Lesson 2: Writing Your First Program

After lesson 1 you should now have NetBeans installed. Of course if you know or prefer a different IDE and have that installed then that is perfectly fine. The coding is still the same but we’re using NetBeans for our examples on this website.

  1. Launch Netbeans and we will start our first C++ Project
    1. Click on Start a New Project.

      netbeans ide create project step 1

    2. Choose C/C++ Application from the Projects panel.

      netbeans ide create project step 2

    3. Name your Project. I call mine “MyFirstCppProject”
    4. Choose a location to store your NetBeans Project in. I normally create a central folder somewhere for all of my different C++ projects
    5. Leave everything else as it is. It should be something similar to this screenshot here. This is also where you will see the build host is set to localhost and the tool collection is set to the MinGW compiler we installed earlier. If this still isnt set for you then you need to go back and re do steps 6a – 6d In Lesson 1
    6. Uncheck the “Create Main File” check box. It is not needed for the first program here.
    7. Go ahead and click “Finish”.

    netbeans ide create project step 3

  2. Right click on “Source Files” > New > C++ Source File.

    NetBeans New C++ Source File
    NetBeans Naming New C++ File

  3. You will now see a brand new almost blank C++ file called helloworld.cpp. There is some default text added by NetBeans about the licence of the file / code. For now just remove it. We may re-visit this in the future.

    NetBeans C++ Source File Default Licence

  4. First thing we do is write a comment to explain what we’re going to do.
    Below is a block of code with comments explaining what each line of code is doing. There are 2 types of comments, // is a single line comment, and /* */ is a multi line comment.

    In this block of code you can see that I have written comments using both the single line and multi-line method.

    cout is the function name as mention in the comments.

    As said in the comment above this line of code. This informs the compiler that we are using the standard c++ library. This is not a necessary line of code in order to write this or indeed any C++ program. However if we did not define this namespace the you would have to call the namespace / library before each standard C++ function. For example; Take this line of code again:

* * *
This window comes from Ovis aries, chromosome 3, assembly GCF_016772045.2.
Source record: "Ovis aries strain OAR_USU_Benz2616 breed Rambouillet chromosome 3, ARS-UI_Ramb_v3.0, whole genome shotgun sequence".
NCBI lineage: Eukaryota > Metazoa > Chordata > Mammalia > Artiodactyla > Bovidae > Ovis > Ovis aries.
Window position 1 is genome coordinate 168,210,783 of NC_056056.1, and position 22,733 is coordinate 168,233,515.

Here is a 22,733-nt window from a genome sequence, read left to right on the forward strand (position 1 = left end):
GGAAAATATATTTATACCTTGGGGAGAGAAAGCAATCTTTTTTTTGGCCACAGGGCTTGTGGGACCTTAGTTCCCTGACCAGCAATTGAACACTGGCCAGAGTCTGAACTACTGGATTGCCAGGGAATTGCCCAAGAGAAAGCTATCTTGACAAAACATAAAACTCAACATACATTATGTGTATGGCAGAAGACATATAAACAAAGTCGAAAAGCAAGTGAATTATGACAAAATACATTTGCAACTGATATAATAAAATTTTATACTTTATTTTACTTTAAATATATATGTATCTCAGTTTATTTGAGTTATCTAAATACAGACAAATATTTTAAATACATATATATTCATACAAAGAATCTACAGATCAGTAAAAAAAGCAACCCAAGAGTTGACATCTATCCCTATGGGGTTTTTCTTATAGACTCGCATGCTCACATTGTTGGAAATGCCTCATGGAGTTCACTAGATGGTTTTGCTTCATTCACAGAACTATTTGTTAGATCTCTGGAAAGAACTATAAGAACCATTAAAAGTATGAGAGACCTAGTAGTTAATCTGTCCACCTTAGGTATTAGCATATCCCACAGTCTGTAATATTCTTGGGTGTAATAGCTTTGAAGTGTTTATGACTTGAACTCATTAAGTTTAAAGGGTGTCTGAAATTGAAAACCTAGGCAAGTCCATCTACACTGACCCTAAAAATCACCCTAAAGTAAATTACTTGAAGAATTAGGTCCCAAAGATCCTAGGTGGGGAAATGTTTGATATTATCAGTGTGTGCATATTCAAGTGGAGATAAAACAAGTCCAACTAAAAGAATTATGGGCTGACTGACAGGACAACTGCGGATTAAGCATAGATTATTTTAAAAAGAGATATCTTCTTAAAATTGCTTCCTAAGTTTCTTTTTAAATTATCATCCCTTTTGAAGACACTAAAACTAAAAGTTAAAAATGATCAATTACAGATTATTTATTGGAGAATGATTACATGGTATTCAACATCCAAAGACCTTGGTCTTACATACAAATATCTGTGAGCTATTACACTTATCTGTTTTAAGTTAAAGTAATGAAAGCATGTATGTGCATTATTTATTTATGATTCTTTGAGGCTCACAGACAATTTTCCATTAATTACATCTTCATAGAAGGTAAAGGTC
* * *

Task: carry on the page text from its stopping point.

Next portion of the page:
This would become:

    Now imagine a program hundreds of lines long with many function calls and each time you did that you had to define the namespace. No thanks. The rest I feel is all self explanatory.

    the word int is actually another datatype called an Integer. Which is just a number. The use of the word int here is to tell the compiler that our function called main will return an integer / number upon completion. This is also why we use the return 0; code at the end of the function.

    The round brackets, or parentheses for our American friends, after the word main are empty at this stage. This is where arguments / variables get passed into functions when they are called. For this small program they are not needed and so the brackets are empty.

    The curly brackets however, they define the boundaries of a function. Everything within those brackets is what will happen every time this function is called. Within the curly brackets that section of code is typically known as a “Block” of code. In our instance all we’re actually doing is outputting a String to the screen and the returning 0 to inform the compiler that the program has finised.

    Lets go ahead and run this now.

  5. Compile and Run the code. At the top of NetBeans you will see a blue hammer and green triangle / play button. After clicking play your NetBeans IDE will compile all of the code, you’ll see it doing so at the bottom of your window. Then the code will run and your output should be displayed in the window.

    NetBeans C++ Compile and Run
    NetBeans C++ Run Output
    NetBeans C++ Run Successful

Congratulations, You have just written, compiled and ran your own C++ program. Pretty simple eh? Follow on to the next lessons to find out some of the more complex but not scary things we can do in C++

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